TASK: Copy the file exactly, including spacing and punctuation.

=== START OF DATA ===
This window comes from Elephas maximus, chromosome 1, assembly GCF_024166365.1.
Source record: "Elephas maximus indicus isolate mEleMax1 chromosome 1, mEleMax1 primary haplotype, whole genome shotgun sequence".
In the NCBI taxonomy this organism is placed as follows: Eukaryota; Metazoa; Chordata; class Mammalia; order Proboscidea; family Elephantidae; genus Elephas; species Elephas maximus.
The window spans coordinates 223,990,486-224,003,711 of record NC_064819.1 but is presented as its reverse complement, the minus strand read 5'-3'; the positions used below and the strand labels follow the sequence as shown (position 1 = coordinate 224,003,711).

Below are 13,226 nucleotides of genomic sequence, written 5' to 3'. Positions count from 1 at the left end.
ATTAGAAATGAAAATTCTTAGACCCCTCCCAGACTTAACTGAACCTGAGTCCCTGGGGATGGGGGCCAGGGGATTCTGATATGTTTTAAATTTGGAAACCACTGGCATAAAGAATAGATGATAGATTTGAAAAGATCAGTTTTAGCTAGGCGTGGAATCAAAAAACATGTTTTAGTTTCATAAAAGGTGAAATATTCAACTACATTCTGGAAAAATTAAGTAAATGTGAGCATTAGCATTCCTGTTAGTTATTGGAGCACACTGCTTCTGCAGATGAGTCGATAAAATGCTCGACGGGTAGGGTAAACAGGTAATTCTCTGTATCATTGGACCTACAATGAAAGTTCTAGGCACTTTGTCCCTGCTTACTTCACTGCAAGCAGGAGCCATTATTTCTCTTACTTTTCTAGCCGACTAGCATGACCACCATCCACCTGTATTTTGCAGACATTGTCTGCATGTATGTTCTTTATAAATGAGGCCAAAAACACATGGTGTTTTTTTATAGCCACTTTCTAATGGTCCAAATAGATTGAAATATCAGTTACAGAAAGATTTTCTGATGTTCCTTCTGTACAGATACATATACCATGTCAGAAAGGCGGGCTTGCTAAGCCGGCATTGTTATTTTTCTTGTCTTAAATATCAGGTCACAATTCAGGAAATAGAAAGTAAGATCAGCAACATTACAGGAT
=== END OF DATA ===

This window comes from Elephas maximus, chromosome 1, assembly GCF_024166365.1.
Source record: "Elephas maximus indicus isolate mEleMax1 chromosome 1, mEleMax1 primary haplotype, whole genome shotgun sequence".
In the NCBI taxonomy this organism is placed as follows: Eukaryota; Metazoa; Chordata; class Mammalia; order Proboscidea; family Elephantidae; genus Elephas; species Elephas maximus.
The window spans coordinates 223,990,486-224,003,711 of record NC_064819.1 but is presented as its reverse complement, the minus strand read 5'-3'; the positions used below and the strand labels follow the sequence as shown (position 1 = coordinate 224,003,711).

Below are 13,226 nucleotides of genomic sequence, written 5' to 3'. Positions count from 1 at the left end.
ATTAGAAATGAAAATTCTTAGACCCCTCCCAGACTTAACTGAACCTGAGTCCCTGGGGATGGGGGCCAGGGGATTCTGATATGTTTTAAATTTGGAAACCACTGGCATAAAGAATAGATGATAGATTTGAAAAGATCAGTTTTAGCTAGGCGTGGAATCAAAAAACATGTTTTAGTTTCATAAAAGGTGAAATATTCAACTACATTCTGGAAAAATTAAGTAAATGTGAGCATTAGCATTCCTGTTAGTTATTGGAGCACACTGCTTCTGCAGATGAGTCGATAAAATGCTCGACGGGTAGGGTAAACAGGTAATTCTCTGTATCATTGGACCTACAATGAAAGTTCTAGGCACTTTGTCCCTGCTTACTTCACTGCAAGCAGGAGCCATTATTTCTCTTACTTTTCTAGCCGACTAGCATGACCACCATCCACCTGTATTTTGCAGACATTGTCTGCATGTATGTTCTTTATAAATGAGGCCAAAAACACATGGTGTTTTTTTATAGCCACTTTCTAATGGTCCAAATAGATTGAAATATCAGTTACAGAAAGATTTTCTGATGTTCCTTCTGTACAGATACATATACCATGTCAGAAAGGCGGGCTTGCTAAGCCGGCATTGTTATTTTTCTTGTCTTAAATATCAGGTCACAATTCAGGAAATAGAAAGTAAGATCAGCAACATTACAGGAT